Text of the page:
Operating Expenses Formula: How To Calculate and Reduce Expenses


For most businesses, a major goal is to increase cash flow and improve their bottom line — but this can’t be done without a strong understanding of operating expenses.

Operating expenses are the day-to-day costs that keep a business running, from rent and insurance to employee salaries. Despite the importance of this number, many business owners don’t have a clear picture of what contributes to these costs. That’s where we can help.

Below, we will detail how to find operating expenses, share the operating expenses formula, and highlight strategies to reduce them — such as partnering with virtual receptionists. Read on to get a better understanding of this important figure.

Table of contents

  1. What are operating expenses?
  2. How do you calculate operating expenses?
  3. The operating expenses formula
  4. How to use operating expenses
  5. 5 ways to reduce operating expenses

What are operating expenses?

Operating expenses, sometimes referred to as OpEx, are all of the costs to keep a business running that aren’t directly tied to the production of a product or service. Costs such as advertising, rent, utilities, and payroll would fall into this category.

OpEx is an essential aspect of a company’s financial statements, and understanding this accounting concept will give business owners insight into how operational costs are affecting profitability.

An important note: Since OpEx does not include costs tied to the production of a product or service, cost of goods sold (COGS) is not included. However, OpEx and COGS will combine in other important figures, which we’ll explain later. 

Operating expense examples

As we’ve touched on, operating expenses are the costs to keep a business running, not including cost of goods sold. Common OpEx figures that can be found on a balance sheet include:

  • Accounting, legal, or licensing fees
  • Advertising budget
  • Company vehicles
  • Employee benefits
  • Employee travel expenses
  • Equipment maintenance and repair
  • Insurance
  • Office supplies
  • Payroll
  • Rent and utilities
  • Research and development
  • Sales and marketing

There may be other company-specific figures not found on our list of operating expenses, so tracking your business costs is important for staying on top of the financial health of your organization.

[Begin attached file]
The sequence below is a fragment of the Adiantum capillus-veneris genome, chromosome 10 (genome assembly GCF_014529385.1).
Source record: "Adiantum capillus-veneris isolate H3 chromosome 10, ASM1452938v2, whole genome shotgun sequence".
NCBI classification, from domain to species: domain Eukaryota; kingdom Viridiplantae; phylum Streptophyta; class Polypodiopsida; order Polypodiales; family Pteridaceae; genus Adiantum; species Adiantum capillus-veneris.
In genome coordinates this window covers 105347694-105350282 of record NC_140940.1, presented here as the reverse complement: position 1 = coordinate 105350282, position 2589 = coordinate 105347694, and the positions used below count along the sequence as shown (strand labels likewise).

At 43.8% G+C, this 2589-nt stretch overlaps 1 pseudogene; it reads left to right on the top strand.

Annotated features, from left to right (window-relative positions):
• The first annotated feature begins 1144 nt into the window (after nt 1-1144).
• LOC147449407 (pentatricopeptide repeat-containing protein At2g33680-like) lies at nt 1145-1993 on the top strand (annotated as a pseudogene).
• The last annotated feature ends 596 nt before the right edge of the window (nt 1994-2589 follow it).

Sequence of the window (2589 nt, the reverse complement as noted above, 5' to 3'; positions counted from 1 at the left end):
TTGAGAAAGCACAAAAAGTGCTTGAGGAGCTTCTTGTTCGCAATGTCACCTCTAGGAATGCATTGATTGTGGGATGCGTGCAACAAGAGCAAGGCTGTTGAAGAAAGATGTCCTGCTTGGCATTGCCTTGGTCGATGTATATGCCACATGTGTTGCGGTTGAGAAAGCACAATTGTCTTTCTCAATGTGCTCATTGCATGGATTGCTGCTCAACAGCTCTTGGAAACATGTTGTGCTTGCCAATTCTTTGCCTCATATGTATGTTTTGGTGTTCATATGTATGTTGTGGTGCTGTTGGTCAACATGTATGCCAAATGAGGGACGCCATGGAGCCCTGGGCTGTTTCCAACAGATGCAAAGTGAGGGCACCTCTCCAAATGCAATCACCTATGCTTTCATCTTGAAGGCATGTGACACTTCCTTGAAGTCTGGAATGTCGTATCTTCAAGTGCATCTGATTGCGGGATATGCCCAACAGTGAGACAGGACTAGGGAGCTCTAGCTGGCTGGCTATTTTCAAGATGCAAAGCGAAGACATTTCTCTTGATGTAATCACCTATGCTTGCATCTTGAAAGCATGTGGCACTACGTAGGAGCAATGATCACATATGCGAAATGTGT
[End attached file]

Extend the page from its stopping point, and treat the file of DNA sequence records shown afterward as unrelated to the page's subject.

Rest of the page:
Common Operating Expenses for a Business

Non-operating expense examples

There are costs a business will have that may seem similar to operating expenses, but are not essential to its core operations. Examples of these non-operating expenses include:

  • Amortization
  • Depreciation
  • Interest
  • Lawsuit expenses or settlements
  • Capital expenditures

While these and similar expenses don’t fall under the category of OpEx, they are still important figures for a business to be aware of and track.

How do you calculate operating expenses?

Now that we’ve established what qualifies as an operating expense, we’ll dive into how it can be calculated and how to use that figure in other helpful formulas.

Learning how to calculate operating expenses for your organization is as simple as adding them all together. A basic OpEx formula for a small business may look something like this:

Operating Expenses = Advertising + Payroll + Company Vehicles + Rent + Utilities + Insurance + Sales and Marketing + Supplies + Maintenance and Repairs

Alternatively, this formula is also accurate:

Operating Expenses = Revenue - Operating Income - COGS

Identifying and adding all of your OpEx figures together will lead you to your total operating expenses, from which you can assess the financial status of your business.

How to use operating expenses

Once you’ve found an accurate operating expense figure, you can use it in conjunction with a few other numbers to learn more about how your business is performing.

Calculate operating costs 

Operating costs give a larger picture of a company’s day-to-day expenses by adding together operating expenses and cost of goods sold. The formula is expressed as:

Operating Costs = Cost of Goods Sold (COGS) + Operating Expenses

Operating costs is another way of assessing how a business is doing financially, and is used to see if there are any savings or budget cuts that can be made to maximize profits.

Calculate operating income (EBIT) and operating margin

Operating income, or earnings before interest and taxes (EBIT), is another helpful formula that uses operating expenses to determine the cash flow from key areas of a business. The formula is expressed as:

Operating Income (EBIT) = Gross Profit - Operating Expenses

Operating margin uses EBIT to determine how a business is performing financially compared to previous quarters and competitors. The formula is expressed as: